Tag: Battle of Omdurman

“A Sun that Never Sets”: Churchill’s Autobiography, “My Early Life”

“A Sun that Never Sets”: Churchill’s Autobiography, “My Early Life”

Win­ston S. Churchill, My Ear­ly Life: A Rov­ing Com­mis­sion. (Lon­don: Thorn­ton But­ter­worth, 1930; New York: Scrib­n­ers, 1930.) Numer­ous reprints and edi­tions since, includ­ing e-books. Excerpt­ed from the Hills­dale Col­lege Churchill Project. For the full arti­cle, click here.

Connoisseur’s Guide

My Ear­ly Life appeared a year before the last vol­ume of The World Cri­sis. The sub­ti­tle, “A Rov­ing Com­mis­sion,” is from the first chap­ter of Churchill’s Ian Hamilton’s March. It seems he took it from an ear­li­er nov­el by G.A. Hen­ty, one of his favorite authors. The titles changed places in the first Amer­i­can edi­tion.

A won­der­ful treat is in store in this most approach­able of Churchill’s books. Harold Nicol­son in his 1930 review likened My Ear­ly Life to “a beaker of cham­pagne.” His bub­bly expres­sion is not shy of the mark.…

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Galloper Jack Seely, Churchillian

Galloper Jack Seely, Churchillian

A col­league asks if it’s true that Churchill com­rade Jack Seely was “arrest­ed for arro­gance” in the Boer War! It doesn’t sound to either of us like an arrestable offense, but fits the character—a lord­ly aris­to­crat-adven­tur­er, and thus almost inevitable Friend of Win­ston. Churchill and Seely, cir­ca 1912.

A Churchill biog­ra­ph­er, Esme Wing­field-Strat­ford, agreed: “Gal­lant Jack Seely, from the Isle of Wight…a light-heart­ed gam­bler with death, was about the one man who could claim a record to com­pare with that of Win­ston him­self.”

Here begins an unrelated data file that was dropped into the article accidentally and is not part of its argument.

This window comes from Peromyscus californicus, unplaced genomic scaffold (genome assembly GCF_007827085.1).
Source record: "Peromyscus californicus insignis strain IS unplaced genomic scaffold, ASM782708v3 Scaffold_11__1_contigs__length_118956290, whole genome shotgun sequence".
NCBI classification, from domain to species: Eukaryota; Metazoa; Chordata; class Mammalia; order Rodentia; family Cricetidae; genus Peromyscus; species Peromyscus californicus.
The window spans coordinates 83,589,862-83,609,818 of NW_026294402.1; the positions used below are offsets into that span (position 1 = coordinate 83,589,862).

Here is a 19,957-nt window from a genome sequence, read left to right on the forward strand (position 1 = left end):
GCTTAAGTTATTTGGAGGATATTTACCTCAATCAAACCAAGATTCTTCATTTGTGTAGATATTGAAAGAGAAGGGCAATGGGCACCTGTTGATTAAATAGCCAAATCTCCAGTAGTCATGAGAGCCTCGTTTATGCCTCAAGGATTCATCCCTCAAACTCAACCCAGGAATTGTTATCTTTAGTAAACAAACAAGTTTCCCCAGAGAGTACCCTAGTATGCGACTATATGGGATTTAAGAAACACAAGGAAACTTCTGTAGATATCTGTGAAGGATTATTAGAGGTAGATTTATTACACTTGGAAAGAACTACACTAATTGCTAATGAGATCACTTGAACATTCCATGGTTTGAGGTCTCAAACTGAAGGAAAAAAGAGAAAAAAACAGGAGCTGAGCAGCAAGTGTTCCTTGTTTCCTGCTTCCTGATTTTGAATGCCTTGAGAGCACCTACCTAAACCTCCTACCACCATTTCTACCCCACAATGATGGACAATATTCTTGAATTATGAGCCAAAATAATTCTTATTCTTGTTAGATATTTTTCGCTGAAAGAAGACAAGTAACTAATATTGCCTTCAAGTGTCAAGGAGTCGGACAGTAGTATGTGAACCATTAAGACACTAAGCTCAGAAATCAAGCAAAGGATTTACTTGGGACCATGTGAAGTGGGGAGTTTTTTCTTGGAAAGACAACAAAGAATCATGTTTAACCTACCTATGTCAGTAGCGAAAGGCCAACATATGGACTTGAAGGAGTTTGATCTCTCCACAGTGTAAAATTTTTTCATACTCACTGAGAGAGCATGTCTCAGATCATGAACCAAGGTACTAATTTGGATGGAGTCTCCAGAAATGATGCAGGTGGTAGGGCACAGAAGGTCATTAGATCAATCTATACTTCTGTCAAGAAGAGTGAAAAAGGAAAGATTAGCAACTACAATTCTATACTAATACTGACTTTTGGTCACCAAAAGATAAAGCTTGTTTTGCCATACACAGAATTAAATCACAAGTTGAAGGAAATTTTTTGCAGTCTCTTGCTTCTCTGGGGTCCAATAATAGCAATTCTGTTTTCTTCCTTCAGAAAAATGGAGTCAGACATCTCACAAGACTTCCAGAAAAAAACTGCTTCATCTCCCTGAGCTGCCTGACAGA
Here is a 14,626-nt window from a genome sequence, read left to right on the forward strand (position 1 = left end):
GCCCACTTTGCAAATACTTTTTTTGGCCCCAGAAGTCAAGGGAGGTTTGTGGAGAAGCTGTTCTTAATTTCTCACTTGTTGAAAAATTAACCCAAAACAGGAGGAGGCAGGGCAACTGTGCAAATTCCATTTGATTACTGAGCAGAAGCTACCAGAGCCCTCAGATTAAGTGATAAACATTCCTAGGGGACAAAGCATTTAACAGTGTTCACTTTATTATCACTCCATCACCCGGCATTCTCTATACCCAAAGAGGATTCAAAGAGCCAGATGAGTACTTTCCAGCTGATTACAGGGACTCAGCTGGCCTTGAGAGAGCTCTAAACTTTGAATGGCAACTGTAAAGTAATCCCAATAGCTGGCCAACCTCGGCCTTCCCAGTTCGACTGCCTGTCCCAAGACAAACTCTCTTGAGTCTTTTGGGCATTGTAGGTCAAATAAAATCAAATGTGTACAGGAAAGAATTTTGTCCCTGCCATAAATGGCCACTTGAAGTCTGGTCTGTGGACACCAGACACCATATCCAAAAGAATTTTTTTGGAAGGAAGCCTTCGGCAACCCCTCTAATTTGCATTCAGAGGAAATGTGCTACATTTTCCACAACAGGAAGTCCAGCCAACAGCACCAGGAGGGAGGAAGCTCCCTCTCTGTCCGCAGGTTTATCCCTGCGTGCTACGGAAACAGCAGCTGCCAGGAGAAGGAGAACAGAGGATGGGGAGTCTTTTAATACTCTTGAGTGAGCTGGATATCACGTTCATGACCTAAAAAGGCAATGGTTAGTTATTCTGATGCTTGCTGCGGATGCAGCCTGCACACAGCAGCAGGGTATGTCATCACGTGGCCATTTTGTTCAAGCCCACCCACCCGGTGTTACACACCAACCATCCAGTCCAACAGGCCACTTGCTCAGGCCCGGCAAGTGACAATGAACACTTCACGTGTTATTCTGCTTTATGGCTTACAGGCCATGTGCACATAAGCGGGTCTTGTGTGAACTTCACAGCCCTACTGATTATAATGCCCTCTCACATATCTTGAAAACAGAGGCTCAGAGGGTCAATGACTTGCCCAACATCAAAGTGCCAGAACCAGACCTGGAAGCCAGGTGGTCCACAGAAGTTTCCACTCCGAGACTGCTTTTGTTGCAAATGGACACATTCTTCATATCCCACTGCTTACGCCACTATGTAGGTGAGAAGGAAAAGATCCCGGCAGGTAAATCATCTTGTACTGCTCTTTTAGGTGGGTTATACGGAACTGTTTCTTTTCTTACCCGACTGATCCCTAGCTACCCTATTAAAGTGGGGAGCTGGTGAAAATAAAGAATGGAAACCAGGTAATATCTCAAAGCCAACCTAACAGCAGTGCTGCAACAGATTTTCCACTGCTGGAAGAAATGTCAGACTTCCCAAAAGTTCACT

C.N True­man thinks that Jack Seely could not have lived in the 21st cen­tu­ry.…

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Churchillnomics: The “Stricken Field”

Churchillnomics: The “Stricken Field”

A quar­ter-cen­tu­ry lat­er in his father’s old office as Chan­cel­lor of the Exche­quer, WSC was still wag­ing a for­lorn cam­paign for gov­ern­ment econ­o­my. (“Poy” in the Dai­ly Mail, 25 Jan­u­ary 1926.)

Young Win­ston Churchill’s sec­ond speech in Par­lia­ment was a bravu­ra per­for­mance tak­ing up his father’s theme for econ­o­my in the bud­get.

In Churchill in His Own Words (p 45) I date this quo­ta­tion 12 May 1901 and cite Churchill’s Mr. Brodrick’s Army, his 1903 vol­ume of speech­es (fac­sim­i­le edi­tion, Sacra­men­to: Churchilliana Com­pa­ny, 1977), 16:

Wise words, Sir, stand the test of time, and I am very glad the House has allowed me, after an inter­val of fif­teen years, to raise the tat­tered flag I found lying on a strick­en field.…

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